For a person that thrives on having too much to do the last week has been excruciating.



I am sitting in Douarnenez, my boat is tied up in port and I am not allowed out to sail. My van with all my tools and spares has gone back to the UK and I am left with the clothes I am standing in and one bag containing my running kit, a computer, printer and laminator to keep me occupied.


Believe me it has been hard.


Anyone who has been keeping an eye on the weather over the last couple of weeks could not deny that it has been hard; low after low jostles for position in the centre of the Atlantic and then set off like bowling balls straight for Finisterre and with out a doubt would have knocked down any mini’s that got in their way with regular seas of five metre waves coming ashore on the Spanish coast.


To follow it all the grandmother of all storms is on the starting blocks at the moment ready to come ashore in the UK and on the Brittany coast at the end of this weekend with winds over 40 knots and seas of 10 metres in it’s centre.


For the first week I was very chilled, reflective, using my time to do the final finessing jobs I had not had time to do at the start and to sleep and eat and get my head in the right place. But this week I am starting to fight against it.


When I came out to France before the start I rather optimistically packed my running kit – I am not sure how I thought I would have time to get in a quick run with all the preparation that was going on but it has saved my sanity now. It is the only thing that is giving me release at the moment as I rapidly run out of things to do.


My boat is spotlessly shining like a pin; I have packed, checked, repacked all of it’s contents and cleaned the inside over and again.


In the search for something meaningful to do I have organised all of the files on my four year old lap top, yesterday I deleted over 3000 emails from my hotmail account and defragmented my computer for the first time ever.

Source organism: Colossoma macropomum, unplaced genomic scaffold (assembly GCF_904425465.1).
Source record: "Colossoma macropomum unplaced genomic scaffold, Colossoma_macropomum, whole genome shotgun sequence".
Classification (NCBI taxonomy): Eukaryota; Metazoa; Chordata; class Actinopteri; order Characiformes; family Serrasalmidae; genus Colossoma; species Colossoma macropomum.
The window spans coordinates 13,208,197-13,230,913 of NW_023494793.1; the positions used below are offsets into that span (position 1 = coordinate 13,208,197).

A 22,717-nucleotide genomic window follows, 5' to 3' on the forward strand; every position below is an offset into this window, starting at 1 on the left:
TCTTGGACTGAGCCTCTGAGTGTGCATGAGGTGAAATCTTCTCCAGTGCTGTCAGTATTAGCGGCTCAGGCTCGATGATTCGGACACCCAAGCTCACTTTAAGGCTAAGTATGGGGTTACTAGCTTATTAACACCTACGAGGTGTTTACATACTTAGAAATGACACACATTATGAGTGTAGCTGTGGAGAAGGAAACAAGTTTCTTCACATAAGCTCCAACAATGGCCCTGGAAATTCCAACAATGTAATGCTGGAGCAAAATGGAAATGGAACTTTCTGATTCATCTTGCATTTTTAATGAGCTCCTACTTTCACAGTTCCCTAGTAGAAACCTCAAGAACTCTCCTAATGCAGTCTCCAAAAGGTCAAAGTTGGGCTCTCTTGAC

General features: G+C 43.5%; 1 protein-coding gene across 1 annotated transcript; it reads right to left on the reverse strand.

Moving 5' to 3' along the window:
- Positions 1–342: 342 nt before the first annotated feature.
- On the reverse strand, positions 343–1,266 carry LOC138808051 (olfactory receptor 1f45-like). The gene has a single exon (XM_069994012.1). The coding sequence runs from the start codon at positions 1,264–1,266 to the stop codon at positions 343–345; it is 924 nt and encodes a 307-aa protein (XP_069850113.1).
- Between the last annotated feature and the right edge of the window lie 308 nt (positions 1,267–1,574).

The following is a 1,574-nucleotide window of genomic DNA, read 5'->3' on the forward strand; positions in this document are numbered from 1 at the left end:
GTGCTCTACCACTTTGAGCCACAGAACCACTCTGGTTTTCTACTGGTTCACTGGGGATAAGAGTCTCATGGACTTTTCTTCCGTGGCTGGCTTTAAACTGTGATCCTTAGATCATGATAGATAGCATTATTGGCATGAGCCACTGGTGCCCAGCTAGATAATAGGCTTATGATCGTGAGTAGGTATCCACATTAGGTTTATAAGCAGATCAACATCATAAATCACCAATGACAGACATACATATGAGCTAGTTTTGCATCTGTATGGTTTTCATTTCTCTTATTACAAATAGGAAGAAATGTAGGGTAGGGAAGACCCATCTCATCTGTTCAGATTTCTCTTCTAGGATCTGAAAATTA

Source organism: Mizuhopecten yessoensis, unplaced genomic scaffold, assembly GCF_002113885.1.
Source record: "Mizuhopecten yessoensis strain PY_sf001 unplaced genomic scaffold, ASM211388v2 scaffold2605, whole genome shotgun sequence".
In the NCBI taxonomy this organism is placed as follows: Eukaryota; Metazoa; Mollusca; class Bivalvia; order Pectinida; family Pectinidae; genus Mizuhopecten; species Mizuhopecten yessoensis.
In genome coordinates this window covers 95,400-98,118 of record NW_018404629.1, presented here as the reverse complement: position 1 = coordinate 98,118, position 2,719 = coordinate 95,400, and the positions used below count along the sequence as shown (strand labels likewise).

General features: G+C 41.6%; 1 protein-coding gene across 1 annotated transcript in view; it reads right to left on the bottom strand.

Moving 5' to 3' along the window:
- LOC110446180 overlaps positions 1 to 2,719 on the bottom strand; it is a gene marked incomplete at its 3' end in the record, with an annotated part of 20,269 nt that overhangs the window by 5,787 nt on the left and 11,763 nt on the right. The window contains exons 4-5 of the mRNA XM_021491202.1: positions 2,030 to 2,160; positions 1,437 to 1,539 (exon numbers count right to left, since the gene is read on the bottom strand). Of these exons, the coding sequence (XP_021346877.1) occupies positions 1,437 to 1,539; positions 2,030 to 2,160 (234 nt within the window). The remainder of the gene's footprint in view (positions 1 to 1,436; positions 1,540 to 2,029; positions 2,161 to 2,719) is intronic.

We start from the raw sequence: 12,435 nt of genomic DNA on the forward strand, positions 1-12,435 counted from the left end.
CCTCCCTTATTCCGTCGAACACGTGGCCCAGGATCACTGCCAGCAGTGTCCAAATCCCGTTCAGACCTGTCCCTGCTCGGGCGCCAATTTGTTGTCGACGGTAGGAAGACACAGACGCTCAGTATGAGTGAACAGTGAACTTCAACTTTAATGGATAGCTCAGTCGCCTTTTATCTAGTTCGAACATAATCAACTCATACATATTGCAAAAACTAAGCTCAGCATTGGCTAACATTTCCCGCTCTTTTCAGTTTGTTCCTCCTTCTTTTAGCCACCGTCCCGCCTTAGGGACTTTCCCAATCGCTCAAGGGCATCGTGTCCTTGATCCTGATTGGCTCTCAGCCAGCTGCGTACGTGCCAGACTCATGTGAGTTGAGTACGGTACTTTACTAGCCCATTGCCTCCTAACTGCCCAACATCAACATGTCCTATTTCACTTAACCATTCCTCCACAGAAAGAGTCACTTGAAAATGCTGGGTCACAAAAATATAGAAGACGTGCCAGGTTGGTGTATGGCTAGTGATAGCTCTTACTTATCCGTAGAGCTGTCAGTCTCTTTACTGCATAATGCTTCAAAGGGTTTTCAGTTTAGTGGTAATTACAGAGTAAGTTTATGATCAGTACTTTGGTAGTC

We are of course a the mercy of the weather and it would be foolish to do anything other than wait for safe conditions to leave but I had planned this race down to the day, my time off from work, stop over arrangements, shipping the boat back to France and none of these plans included sitting round in Douarnenez for over two weeks.


We are all hanging on the possibility we can leave on Tuesday, because if the delay carries on much later than that I am sure I am not the only one who is going to run into problems.


We have now had three sequential forecasts which have shown Tuesday to be a possibility; as soon as the swell from the monster storm on Monday has died down we will be out on the tail of it and heading South.


The race organisers have already announced they will change the sailing instruction for the first leg to allow only 48 and not 72hrs of technical stopover. This refers to unscheduled stops we make on the Spanish or Portuguese coasts to fix or replace broken kit during the first leg; and the underlying message is they want us in Lanzarote fast.


The stopover is going to be reduced and the restart has been nominally announced for the 11th October; after which Puerto Calero will not be able to host a fleet of 84 boats.


It certainly focuses the mind on the leg ahead.


There will still be a large swell, conditions will be lumpy and tricky and the stopover will be short; should the boat get damaged during this first leg there will be little time to fix it before the restart. This leg is going to be about getting there in one piece; looking after the boat, keeping a weather eye over my shoulder and recognising the waves that have teeth before they take a chunk out of me. It is not going to be easy.


That is if we go…..

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